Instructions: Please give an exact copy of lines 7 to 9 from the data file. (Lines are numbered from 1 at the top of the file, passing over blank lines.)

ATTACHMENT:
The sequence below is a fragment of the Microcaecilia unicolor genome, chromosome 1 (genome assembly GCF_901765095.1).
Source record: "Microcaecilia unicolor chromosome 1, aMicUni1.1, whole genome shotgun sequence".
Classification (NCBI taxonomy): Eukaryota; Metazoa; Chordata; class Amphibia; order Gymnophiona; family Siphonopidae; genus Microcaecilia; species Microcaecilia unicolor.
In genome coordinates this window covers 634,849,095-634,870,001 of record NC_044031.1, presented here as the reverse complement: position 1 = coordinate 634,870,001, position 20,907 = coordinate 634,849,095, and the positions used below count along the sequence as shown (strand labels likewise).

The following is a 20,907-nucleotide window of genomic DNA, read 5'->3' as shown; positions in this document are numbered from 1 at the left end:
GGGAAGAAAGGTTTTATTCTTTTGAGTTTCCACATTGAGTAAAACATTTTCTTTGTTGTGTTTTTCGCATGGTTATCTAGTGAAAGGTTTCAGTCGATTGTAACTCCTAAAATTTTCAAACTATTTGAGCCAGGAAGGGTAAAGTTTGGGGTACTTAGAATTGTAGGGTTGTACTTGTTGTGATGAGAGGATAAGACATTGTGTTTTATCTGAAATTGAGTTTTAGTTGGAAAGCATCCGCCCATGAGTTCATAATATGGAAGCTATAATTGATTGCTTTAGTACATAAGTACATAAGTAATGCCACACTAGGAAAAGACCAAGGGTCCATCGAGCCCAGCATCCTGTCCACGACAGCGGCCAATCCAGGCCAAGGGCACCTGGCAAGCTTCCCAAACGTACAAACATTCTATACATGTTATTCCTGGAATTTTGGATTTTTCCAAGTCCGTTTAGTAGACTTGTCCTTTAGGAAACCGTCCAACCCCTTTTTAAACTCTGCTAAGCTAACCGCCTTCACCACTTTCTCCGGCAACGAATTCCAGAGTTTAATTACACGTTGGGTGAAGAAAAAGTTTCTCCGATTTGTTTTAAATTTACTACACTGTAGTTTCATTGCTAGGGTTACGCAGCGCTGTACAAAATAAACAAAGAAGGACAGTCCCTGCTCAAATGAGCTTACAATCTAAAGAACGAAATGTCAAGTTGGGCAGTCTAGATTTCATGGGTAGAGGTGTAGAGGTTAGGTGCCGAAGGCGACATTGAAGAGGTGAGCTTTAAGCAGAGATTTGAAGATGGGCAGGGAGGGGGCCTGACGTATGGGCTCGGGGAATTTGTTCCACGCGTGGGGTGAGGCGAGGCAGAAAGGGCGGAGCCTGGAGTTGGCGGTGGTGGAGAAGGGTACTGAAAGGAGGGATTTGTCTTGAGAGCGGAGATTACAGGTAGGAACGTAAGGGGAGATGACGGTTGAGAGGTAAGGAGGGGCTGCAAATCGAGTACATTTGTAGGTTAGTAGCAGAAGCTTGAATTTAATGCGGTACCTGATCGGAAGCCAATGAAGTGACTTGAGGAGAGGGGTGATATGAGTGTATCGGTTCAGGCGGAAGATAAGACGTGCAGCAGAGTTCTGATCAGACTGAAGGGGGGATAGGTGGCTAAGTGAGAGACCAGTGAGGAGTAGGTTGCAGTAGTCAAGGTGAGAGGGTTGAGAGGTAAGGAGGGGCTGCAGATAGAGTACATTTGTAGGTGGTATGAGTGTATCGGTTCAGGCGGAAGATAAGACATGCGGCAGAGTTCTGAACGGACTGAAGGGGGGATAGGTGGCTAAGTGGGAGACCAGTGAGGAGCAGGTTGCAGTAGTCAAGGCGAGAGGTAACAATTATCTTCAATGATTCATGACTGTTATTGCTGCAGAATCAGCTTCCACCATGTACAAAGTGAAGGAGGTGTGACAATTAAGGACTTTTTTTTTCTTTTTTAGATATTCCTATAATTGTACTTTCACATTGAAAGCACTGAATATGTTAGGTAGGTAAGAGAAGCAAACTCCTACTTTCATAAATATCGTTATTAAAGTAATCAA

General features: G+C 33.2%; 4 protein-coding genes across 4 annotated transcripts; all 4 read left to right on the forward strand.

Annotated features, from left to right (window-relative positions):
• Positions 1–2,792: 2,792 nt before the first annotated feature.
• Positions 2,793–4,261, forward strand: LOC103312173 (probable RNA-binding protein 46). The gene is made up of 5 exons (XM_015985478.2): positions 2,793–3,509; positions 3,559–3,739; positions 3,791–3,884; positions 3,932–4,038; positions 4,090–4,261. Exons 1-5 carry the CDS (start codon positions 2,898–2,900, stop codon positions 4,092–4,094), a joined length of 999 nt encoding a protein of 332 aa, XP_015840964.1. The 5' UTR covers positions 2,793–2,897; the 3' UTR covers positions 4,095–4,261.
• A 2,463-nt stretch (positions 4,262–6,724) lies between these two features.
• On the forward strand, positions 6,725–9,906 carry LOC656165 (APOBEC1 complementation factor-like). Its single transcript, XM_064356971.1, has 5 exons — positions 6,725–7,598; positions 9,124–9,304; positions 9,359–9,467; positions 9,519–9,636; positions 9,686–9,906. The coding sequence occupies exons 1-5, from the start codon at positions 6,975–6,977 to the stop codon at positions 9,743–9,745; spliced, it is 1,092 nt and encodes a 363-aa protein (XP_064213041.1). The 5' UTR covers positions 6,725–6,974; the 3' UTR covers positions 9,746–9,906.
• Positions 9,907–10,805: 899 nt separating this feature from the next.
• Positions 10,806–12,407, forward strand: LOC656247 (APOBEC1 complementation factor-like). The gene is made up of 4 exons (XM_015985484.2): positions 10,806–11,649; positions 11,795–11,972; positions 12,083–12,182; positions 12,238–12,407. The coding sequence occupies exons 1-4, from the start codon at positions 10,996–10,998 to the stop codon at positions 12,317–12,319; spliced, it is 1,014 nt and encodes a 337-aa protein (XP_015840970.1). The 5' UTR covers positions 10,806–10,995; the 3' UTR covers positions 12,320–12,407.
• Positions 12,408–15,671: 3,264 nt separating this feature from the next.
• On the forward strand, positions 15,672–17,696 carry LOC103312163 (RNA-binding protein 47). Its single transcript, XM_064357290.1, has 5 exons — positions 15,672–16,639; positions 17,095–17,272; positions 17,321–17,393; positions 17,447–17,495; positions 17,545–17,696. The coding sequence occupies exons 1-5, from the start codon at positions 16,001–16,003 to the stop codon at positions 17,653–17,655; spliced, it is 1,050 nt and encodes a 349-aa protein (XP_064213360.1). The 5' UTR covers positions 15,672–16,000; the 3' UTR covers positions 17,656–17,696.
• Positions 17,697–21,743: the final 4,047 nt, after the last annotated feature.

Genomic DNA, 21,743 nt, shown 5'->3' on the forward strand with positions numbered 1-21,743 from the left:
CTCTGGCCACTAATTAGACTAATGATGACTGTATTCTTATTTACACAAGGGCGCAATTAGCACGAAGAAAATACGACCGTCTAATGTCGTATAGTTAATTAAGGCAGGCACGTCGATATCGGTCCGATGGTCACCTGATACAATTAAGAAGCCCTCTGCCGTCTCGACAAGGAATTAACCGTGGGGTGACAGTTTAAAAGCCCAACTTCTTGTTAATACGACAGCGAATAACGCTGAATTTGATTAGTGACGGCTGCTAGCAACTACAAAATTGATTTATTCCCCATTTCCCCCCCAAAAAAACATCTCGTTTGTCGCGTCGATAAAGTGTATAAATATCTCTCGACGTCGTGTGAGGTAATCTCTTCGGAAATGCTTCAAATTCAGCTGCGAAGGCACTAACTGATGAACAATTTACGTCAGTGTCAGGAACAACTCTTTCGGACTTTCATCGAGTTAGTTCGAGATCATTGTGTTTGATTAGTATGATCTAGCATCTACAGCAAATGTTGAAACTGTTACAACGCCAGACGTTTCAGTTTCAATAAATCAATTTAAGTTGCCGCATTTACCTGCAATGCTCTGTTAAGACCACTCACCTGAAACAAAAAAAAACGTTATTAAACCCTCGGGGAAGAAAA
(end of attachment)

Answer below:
General features: G+C 33.2%; 4 protein-coding genes across 4 annotated transcripts; all 4 read left to right on the forward strand.

Annotated features, from left to right (window-relative positions):
• Positions 1–2,792: 2,792 nt before the first annotated feature.